Gaelic Storm
at Long's Park amphitheater,
Lancaster, PA
(23 June 2002)

It was a "Stormy" night in Long's Park, the burning hot sun and cloudless skies notwithstanding.

Gaelic Storm, the popular Irish band that launched its fame belowdecks on James Cameron's Titanic, rocked the park Sunday evening before a record crowd.

Sunday was the fourth of 13 free concerts in the park this year, and organizers said the crowd -- estimated at 17,500 -- was the largest ever to attend a summer concert at the park, with the possible exception of the annual patriotic concert with fireworks to mark Independence Day. "The popularity of our Celtic shows seems to build every year," said Alison van Harskamp, programming chair for the series.

"The weather was great, we had a great band and it was the right price," Van Harskamp noted, shortly after Gaelic Storm started its fiery performance. "And Lancaster loves its Celtic music."

The afternoon peaked in the high 80s Sunday afternoon, but that didn't stop people from coming out in droves, packing the rolling field around the Long's Park amphitheater in time for the music for start at 6 p.m.

Local band Wyndfall got things rolling with a sultry instrumental leading, aptly enough, into Dougie MacLean's ballad "Ready for the Storm." For the next hour, Wyndfall kept the park alive with a number of traditional songs and tunes including "The Gilderoy," "The Kelpie," "June Apple/Red-Haired Boy," "Bold Doherty" and a spirited "Back Home in Derry." They also played a few original numbers, such as "Garden of You" and "The Piper's Dream."

The band, heavily influenced by jazz despite its Celtic roots, also added a bit of baroque to the evening with "Prelude from Suite #1 in G Major for Solo Cello," a Bach composition spotlighting Laurie Haines Reese on cello. The band also features Tom Reese on flute and pennywhistle, Chris Laughery on guitar and vocals, and Chris Loser on drums. Mark Sullivan rounded out the band Sunday as a guest percussionist, adding Middle-Eastern drums to the sound.

Just as the sun started sinking below the tree line to take the edge off the heat, Gaelic Storm came onstage and lit things up again.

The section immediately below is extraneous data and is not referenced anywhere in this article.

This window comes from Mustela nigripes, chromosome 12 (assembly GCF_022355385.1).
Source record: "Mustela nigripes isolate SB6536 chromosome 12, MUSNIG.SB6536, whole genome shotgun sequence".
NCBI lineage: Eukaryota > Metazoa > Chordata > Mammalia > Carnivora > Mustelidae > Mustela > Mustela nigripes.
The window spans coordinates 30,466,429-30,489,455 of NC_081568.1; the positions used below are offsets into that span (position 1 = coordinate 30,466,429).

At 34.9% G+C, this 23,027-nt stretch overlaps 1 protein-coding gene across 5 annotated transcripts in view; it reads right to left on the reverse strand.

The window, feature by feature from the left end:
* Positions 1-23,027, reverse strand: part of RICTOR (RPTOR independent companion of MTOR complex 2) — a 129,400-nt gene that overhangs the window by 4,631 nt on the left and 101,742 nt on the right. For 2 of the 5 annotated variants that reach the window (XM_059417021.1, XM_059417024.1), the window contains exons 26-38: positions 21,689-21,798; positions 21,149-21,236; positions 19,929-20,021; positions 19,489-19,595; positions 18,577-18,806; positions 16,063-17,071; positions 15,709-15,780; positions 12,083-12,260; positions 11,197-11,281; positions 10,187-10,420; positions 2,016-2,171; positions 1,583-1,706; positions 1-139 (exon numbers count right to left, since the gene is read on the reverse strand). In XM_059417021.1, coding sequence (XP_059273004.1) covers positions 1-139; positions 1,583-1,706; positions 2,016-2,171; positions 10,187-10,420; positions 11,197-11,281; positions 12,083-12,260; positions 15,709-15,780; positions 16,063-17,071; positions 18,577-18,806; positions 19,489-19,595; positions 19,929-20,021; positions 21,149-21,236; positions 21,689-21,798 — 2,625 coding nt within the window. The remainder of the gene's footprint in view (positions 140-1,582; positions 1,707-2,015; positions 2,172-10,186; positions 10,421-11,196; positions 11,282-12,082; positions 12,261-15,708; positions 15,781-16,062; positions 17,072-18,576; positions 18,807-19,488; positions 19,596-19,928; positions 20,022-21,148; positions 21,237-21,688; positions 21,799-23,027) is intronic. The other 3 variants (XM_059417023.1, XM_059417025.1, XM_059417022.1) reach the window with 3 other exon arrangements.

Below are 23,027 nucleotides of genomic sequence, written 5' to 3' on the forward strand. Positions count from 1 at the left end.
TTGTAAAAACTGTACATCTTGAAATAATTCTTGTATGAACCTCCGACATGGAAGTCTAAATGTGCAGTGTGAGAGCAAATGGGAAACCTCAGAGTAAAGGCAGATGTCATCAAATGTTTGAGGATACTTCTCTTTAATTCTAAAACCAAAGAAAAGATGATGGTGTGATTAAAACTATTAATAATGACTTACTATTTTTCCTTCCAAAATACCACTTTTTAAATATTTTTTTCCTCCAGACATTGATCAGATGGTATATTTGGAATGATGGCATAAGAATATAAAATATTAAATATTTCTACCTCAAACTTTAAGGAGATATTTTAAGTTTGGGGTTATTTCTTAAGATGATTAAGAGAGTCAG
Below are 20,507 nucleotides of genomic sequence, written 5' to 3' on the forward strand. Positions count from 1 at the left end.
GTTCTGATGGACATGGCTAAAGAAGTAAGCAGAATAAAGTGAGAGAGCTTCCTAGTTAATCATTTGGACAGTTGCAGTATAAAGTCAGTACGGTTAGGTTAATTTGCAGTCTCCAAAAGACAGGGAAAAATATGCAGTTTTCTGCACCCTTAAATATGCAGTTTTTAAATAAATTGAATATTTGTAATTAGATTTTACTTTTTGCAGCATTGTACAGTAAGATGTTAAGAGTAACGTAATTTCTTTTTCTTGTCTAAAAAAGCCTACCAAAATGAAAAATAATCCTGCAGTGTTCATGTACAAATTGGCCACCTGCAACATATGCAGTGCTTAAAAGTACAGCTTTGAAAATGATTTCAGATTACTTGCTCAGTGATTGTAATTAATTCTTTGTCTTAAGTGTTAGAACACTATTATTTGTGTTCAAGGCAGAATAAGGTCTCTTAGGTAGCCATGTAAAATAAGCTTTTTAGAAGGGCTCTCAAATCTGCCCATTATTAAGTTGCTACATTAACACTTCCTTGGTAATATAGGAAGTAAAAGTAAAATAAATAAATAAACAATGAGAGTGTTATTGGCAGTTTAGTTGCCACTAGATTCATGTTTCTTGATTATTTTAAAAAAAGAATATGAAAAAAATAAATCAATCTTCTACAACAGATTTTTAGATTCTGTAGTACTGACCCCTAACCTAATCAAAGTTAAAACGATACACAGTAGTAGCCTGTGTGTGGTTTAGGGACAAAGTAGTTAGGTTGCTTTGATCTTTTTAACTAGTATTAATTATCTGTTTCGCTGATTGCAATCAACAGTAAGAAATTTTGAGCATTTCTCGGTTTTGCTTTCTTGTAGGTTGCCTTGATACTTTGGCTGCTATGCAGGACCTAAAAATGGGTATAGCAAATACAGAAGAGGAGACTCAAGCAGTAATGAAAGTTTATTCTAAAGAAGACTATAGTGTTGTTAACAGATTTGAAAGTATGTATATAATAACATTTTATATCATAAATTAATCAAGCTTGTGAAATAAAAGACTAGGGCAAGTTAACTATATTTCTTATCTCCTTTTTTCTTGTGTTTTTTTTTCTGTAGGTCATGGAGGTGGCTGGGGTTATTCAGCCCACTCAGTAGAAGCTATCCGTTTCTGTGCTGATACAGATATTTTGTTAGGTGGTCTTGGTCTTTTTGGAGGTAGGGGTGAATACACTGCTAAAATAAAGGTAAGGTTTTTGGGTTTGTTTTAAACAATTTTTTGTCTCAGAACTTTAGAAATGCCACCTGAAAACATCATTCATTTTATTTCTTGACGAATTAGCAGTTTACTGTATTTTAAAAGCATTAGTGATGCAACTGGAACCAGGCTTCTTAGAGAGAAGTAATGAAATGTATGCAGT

County Cork native Patrick Murphy (vocals, accordionist, harmonica) revved the crowd from the outset with the lively song "Go Home, Girl," about an unwise gypsy romance, before Chicago fiddler Kathleen Keane pounded her way through the band's first set of highly charged reels.

And the band, based in Santa Monica, Calif., was just warming up.

Englishman Steve Twigger (guitar, mandolin, bouzouki) was next with the refreshing original song "Swimmin' in the Sea." Then it was back to Murphy, celebrating his birthday and dressed in an embarrassingly tight polyester shirt, for Gaelic Storm favorite "Johnny Jump Up," an infectious song about the perils of drinking hard cider.

The band, which also features New Yorker Steve Wehmeyer (bodhran, vocals) and Englishman Shep Lonsdale (percussion), took turns in the limelight, never resting long enough to let the energy levels drop. Keane led the band through several vigorous tune sets, occasionally gunning her fiddle to machine-gun rapidity and sometimes swapping it for an equally deft pennywhistle. Ontario native Tom Brown, the band's sound engineer, also joined them onstage for a high-velocity set on the bagpipes.

The peppy song "I'll Tell Me Ma" convinced the crowd to start packing the dance area, a large half-circle of lawn that was stuffed for the rest of the show. When the band slowed down for the ballad "Black is the Colour," most of the dancers just plopped down where they stood, taking advantage of a moment's breather.

It wasn't long for another bop-worthy song, "Before the Night's Over," got them back on their feet. Other songs Sunday evening included "The Scotsman" "The Bonny Ship the Diamond," "Drink the Night Away," "Johnny Tarr" and "The Leaving of Liverpool."

The heat might have brought some musicians to their knees, but Gaelic Storm kept the energy going 'til the very end, a final blast of reels followed by a high-powered "Little Beggarman."

The roar at the end of the night would have put a major-league baseball stadium to shame. Gaelic Storm didn't disappoint, returning to the stage for two encores, including the sailing song "South Australia," which begged for clapping and stomping along, and an ad-lib Irish version of "We Will Rock You," before finally closing down the park.

"This is easily one of, if not the best crowd we've had all year," Wehmeyer told the cheering throng.

[ by Tom Knapp ]
Rambles: 13 July 2002

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